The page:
She grew up on a produce farm in Powhatan County where she had a pony, a beautiful pony with a red-speckled mane. Lory Markham didn't see herself becoming a gatekeeper for the city, the last line of defense in the redevelopment of dying industrial corridors, an advocate for good urban planning.
"I would ride around with my parents to make deliveries in the city," she says. Even a girl with a pony could see the region's sprawling tendencies: "I wondered why we developed this way."
She majored in philosophy and political science at Hollins University in Roanoke, and then earned her master's degree in urban planning from the University of Virginia. After graduating, Markham took a job as an associate planner with the Richmond Regional Planning Commission. She was hired as a city planner in 2006.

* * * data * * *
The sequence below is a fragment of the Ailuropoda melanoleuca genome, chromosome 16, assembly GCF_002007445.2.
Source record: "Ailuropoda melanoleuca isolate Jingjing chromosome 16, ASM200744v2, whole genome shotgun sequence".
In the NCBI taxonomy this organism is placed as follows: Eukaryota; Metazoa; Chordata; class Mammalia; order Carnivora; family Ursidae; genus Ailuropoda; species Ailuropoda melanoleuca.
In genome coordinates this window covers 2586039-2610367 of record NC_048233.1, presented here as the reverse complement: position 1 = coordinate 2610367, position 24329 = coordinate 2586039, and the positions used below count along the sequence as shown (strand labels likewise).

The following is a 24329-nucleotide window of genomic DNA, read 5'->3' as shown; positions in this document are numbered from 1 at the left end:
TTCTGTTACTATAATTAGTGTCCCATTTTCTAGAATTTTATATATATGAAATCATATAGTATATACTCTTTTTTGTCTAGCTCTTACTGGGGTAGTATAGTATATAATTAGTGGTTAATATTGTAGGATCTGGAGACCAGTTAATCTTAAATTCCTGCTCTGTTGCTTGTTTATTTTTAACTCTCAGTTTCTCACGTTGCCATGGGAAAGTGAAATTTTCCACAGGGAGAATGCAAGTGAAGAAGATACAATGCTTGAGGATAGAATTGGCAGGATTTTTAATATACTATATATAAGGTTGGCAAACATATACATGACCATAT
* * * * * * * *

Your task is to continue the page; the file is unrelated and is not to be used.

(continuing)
She quickly moved up the ranks, leading efforts to digitize the city's zoning maps and revitalize Manchester. Today, Markham is the person at City Hall whom developers must convince to get special permission to build in areas not zoned for, say, residential apartments or retail. That means she handles all of the most controversial land-use cases.
"Any time you have a developer that wants to come into a neighborhood there is a possibility for contention," she says.
But it's all worth it. Ultimately, it's her job to balance the short-term interests of developers with the long-term health of the city. "I really just want the city to be a place where people want to be," she says.